A public preview of director Li Ying’s controversial documentary “Yasukuni” was held Wednesday in Tokyo by lawyers associations who feared the city’s populace might miss the chance to see the film because cinemas are canceling plans to screen it.
In Tokyo, four cinemas that originally planned to show the documentary earlier this month have canceled the screenings, while another cinema has announced that it will show the film starting May 3.
More than 20 movie theaters across Japan plan to screen the documentary in May or later, according to a distributor.
The screening Wednesday was given by the Japan Federation of Bar Associations, the Tokyo Bar Association and other attorney organizations.
Shigeoki Hatakeyama, 74, of Tokyo, said after the screening that he didn’t understand the movie’s message nor the theaters’ reasons for backing away from it.
“There were some scenes that some people may find anti-Japanese, such as photos of heads decapitated by Japanese soldiers. Overall, I felt the message of the film is not clear. I think the director could have presented his message clearer,” said Hatakeyama, who was among the 200 people selected from about 1,500 who applied to attend the preview.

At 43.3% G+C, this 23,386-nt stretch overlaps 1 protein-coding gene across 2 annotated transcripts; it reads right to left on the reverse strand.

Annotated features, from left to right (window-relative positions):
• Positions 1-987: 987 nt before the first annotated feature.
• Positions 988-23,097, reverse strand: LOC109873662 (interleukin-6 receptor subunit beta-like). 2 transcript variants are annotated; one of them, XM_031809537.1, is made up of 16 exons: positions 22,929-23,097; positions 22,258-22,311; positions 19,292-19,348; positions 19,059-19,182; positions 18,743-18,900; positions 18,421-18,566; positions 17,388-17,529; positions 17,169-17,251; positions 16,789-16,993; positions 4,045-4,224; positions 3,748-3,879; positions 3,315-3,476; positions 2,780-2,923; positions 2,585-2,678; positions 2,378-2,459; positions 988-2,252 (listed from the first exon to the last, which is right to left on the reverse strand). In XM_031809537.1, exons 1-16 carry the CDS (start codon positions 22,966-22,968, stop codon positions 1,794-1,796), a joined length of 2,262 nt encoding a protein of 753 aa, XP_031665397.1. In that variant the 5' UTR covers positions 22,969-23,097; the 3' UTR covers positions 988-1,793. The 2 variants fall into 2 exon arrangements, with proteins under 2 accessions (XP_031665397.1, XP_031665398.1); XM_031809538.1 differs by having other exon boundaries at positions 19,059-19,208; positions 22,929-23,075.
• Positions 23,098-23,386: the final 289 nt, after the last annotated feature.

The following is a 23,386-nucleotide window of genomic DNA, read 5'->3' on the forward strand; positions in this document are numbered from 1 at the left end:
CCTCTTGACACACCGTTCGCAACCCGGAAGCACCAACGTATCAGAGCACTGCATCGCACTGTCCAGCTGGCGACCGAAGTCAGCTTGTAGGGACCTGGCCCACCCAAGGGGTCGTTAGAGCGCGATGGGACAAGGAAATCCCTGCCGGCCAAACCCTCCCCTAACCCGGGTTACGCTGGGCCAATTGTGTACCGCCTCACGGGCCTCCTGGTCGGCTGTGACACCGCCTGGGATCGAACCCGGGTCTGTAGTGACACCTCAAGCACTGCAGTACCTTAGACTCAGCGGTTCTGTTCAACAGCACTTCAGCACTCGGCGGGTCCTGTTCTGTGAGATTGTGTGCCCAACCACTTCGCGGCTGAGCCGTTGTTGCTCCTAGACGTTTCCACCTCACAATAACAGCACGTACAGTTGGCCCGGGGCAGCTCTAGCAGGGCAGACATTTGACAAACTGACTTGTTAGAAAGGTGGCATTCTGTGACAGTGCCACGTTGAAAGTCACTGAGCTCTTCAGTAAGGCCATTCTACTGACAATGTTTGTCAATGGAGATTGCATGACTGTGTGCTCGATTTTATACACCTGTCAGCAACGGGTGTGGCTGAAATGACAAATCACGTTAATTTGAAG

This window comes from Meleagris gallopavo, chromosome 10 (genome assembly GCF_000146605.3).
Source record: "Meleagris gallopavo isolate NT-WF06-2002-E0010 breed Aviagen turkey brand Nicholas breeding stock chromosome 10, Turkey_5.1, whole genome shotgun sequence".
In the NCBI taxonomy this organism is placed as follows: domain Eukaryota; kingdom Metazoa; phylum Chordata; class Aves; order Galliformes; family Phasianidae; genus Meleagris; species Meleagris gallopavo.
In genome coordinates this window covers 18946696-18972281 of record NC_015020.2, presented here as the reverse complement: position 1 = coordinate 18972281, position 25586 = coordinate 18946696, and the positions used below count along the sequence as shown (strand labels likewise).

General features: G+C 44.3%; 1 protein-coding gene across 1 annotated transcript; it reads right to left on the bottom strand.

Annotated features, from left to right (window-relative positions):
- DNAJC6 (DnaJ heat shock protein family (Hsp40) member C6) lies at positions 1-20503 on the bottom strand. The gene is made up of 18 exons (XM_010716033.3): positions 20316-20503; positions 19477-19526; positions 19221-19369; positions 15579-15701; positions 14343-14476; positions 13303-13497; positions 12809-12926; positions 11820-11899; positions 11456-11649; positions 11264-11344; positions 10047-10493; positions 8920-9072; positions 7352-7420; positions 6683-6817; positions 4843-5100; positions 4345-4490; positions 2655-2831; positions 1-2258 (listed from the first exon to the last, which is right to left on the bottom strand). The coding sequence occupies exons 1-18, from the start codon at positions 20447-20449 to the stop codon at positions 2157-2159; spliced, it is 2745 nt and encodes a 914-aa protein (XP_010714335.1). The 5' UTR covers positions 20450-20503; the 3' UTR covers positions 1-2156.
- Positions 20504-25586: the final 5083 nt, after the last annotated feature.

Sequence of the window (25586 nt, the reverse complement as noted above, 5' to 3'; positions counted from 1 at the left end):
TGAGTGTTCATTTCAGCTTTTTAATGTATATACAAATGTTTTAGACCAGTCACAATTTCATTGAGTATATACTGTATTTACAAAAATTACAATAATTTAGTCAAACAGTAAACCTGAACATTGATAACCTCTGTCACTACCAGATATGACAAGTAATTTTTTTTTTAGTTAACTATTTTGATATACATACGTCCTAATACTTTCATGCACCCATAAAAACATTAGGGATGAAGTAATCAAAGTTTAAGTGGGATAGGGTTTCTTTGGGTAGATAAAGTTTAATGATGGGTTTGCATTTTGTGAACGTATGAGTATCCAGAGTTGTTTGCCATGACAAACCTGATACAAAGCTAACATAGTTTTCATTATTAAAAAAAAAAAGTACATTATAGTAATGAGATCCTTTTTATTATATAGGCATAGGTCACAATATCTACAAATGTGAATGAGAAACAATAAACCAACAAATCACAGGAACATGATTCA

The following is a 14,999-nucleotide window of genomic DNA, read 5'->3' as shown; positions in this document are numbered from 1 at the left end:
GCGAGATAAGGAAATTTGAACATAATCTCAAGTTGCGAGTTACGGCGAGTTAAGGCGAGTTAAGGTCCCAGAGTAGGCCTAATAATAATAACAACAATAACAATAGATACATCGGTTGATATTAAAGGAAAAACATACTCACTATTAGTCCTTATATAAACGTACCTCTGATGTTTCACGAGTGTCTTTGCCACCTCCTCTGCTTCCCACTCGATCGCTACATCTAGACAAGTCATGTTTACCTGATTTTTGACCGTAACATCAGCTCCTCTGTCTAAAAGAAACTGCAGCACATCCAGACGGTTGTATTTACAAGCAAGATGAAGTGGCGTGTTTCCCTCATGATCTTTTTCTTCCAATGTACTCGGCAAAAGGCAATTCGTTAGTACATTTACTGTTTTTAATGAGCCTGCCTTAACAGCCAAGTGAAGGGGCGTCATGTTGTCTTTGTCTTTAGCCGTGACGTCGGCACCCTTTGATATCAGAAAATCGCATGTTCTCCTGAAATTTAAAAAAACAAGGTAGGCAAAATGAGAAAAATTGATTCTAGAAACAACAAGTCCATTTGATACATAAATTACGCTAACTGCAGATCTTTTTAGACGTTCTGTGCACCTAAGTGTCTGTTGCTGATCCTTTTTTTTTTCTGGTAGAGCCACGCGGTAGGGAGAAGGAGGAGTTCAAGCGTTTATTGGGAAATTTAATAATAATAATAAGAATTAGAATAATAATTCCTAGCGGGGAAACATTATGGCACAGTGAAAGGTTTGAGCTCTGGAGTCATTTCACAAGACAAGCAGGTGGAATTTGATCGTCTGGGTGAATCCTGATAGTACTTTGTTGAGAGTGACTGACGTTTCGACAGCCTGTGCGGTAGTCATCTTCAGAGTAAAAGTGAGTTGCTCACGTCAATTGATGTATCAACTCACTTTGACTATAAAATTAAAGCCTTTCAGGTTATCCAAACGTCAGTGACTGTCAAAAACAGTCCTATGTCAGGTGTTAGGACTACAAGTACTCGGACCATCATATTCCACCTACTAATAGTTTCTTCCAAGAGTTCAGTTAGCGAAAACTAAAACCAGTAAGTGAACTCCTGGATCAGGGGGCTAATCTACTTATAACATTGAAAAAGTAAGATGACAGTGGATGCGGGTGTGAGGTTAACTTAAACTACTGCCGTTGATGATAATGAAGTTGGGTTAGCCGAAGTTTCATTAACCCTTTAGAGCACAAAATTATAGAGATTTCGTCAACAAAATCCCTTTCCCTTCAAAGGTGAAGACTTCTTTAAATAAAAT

“I don’t understand why movie theaters backed out of showing this film.”
Emiko Ikeda, a 53-year-old magazine editor from Yokohama, said the movie was even-handed in its treatment of Japan.
“It is a great documentary film calmly portraying Japan and Japanese people through Yasukuni Shrine,” Ikeda said. “This film is neither anti-Japan nor anti-China. . . . I think this film should be watched by many Japanese people.”
University of Tokyo professor Tetsuya Takahashi, who is well-versed in the issues surrounding Yasukuni Shrine, criticized the cinemas that shied away from the film by exercising “self-restraint” for putting their right to freedom of expression at risk.